Michael Dunn: From Canadian farmer to American hero
“I’ll tell you the reason I wanted to join the Navy,” Michael Dunn, 92, said. “The reason why I joined the Navy was because I wanted to see the water.”
Dunn was born on June 5, 1927, in Moose Jaw, Canada. His parents, both Americans, moved there to raise Dunn and his sixteen siblings when his dad got a job working as a railroad conductor. Despite their family having a low income, the Dunns were inseparable.
“I was with a family filled with love,” Dunn said. “We were a happy family and none of us ever fought.”
Aside from going to school, his mom made sure there was always something for him and his siblings to do around the house.
For Dunn, life on the farm consisted of milking cows, gardening, sawing logs and occasionally chopping off a chicken’s head, only to be followed by the chase of its headless body afterwards.
“We were all doing chores everyday,” Dunn said. “That was our lives.”
However, the simple life on the farm to which Dunn was accustomed came to an abrupt end as the Americans began to join World War II in December 1941.
Dunn’s five older brothers joined the fight. One by one, they all left to join the war when he was just 13-years-old, leaving him back on the farm with just his sister Shirley.
Seeing his brothers willingly fight in the war motivated Dunn to join the cause.
“We all went in by choice. We had a lot to fight for and accepted the call of America,” Dunn said. “I just felt I had to be a part of this.”
Unfortunately for Dunn, when he tried to join at 16 the military rejected him because of his age. He waited in Chicago until he could join, sneaking in four days before turning 17.
On June 1, 1945, Dunn enlisted in the U.S. Navy. He trained at the Great Lakes Naval Station.
Once in the Navy, the farmer had to grow his sea legs as he embarked on a 28-day boat trip across the Pacific Ocean from San Francisco to the Philippines. There he’d spend his time based at a physical training (P.T.) naval base.
Surprisingly, Dunn’s greatest fear was not of the blood and gore of war, but of not being accepted by his fellow comrades.
“With my background I thought I wouldn’t fit in,” Dunn admitted sheepishly. “You become close real quick when everyone’s in it together.”
On his journey to the base, disaster struck when the ship never encountered land or other ships. The soldiers almost ran straight into a planted bomb.
“Who knows what could have happened?” Dunn said. “If it was dark, we probably wouldn’t have seen it.”
Dunn made it to the Philippines without any other close calls, and he served the rest of his time at the P.T. base working with older Philippino men rebuilding boat engines after most of the Navy ships sunk at Pearl Harbor.
The war ended about a year and a half later, and Dunn was discharged at Jackson Naval Station in 1946. At this point, his family had already moved to Florida.
His older siblings were all discharged before him. Upon arriving back, Dunn was greeted by no one.
“Nobody even knew I was back,” Dunn said casually. “Just went home and said hello to mom and that was it.”
After the war ended, his family remained silent about it, but to this day, its impact remains.
“Just being able to go in there and serve and to know my brothers served as well...It was a life changing experience,” Dunn said.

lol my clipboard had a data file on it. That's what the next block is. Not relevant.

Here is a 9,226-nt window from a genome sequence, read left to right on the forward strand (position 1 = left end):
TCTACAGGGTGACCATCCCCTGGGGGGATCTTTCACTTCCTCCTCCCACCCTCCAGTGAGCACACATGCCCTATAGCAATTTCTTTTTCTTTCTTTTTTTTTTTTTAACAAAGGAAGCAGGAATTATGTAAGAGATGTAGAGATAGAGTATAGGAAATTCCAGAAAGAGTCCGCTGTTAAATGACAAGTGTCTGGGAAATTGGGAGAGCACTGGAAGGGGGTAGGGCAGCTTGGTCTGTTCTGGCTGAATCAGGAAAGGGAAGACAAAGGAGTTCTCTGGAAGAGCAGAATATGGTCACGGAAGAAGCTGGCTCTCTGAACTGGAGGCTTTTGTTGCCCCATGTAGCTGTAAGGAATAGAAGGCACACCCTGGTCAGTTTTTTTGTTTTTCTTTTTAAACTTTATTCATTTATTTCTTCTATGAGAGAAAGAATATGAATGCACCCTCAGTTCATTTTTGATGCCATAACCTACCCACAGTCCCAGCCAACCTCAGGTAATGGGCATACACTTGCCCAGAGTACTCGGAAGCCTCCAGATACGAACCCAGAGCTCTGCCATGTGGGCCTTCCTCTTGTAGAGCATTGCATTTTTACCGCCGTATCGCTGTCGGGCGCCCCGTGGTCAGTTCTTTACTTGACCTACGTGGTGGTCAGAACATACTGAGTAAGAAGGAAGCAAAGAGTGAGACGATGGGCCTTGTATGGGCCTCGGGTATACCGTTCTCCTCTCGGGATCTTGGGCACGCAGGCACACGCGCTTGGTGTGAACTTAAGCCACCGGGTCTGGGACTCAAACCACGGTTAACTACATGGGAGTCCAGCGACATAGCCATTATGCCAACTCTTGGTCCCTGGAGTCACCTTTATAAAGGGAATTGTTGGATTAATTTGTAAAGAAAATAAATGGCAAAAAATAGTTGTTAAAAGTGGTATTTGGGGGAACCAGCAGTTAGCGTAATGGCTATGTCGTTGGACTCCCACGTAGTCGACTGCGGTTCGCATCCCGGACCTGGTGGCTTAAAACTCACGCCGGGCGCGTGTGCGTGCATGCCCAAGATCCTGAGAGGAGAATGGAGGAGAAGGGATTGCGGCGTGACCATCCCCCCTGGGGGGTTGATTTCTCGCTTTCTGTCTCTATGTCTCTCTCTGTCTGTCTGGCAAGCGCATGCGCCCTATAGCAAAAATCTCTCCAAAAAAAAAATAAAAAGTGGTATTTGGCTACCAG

Once back, despite never finishing school past ninth grade, Dunn was able to secure a job at Maw Bell, or what most people know today as AT&T.
“All my boss knew was that I could get the job done,” Dunn joked.
Dunn soon went on to become a manager, eventually getting married and having three children.
“I would have loved to have more kids but I wasn’t in a rush to get married again,” Dunn said. “So I put everything into my job.”
Now, the retired veteran is divorced and has two remaining children, Linda and Michael.
His third child, Joseph, died in a car accident after a large truck ran over his car and crushed him. Joseph’s friend was behind the wheel of the truck, and he turned it toward Joseph’s car as a joke, only to end up losing control. Joseph had just been hired as a broadcaster. He was 20 years old.
“It was the saddest day of my life because he suffered terribly,” Dunn said, his voice cracking ever so slightly. “I have never gotten over that.”
His second son, Michael, served in the Navy Seals for 10 years, where he worked on nuclear submarines.
“Both of our services in the Navy have made us a better father and dad,” Dunn stated fondly.
On Saturday, Sept. 21, 2019, Southeast Florida Honor Flight, an operation started in 2005, flew 14 World War II veterans, 38 Korean War veterans and 27 Vietnam veterans to Arlington, Virginia to see their memorials.
Dunn was one of the honored World War II vets. It was his first time seeing the World War II Memorial.
“Oh my God, I was overwhelmed. It was incredible,” Dunn exclaimed.
"The flight arrived back at Palm Beach International Airport that night to a homecoming crowd like none Dunn had ever seen. Hundreds of people lined the concourse to give the honored vets the welcome home they never received.
“It was stunning. I could hardly believe it,” Dunn recalled in awe. “Each person here...it was like the war had just ended.”
Dunn’s family may not have come from the most prominent background, but they left a lasting impact on history with their service to their country.
“I would have never changed my lifestyle,” Dunn said. “If I had to go back and be the son of a millionaire, I would not have been a happy person.”
By Morgan Therrien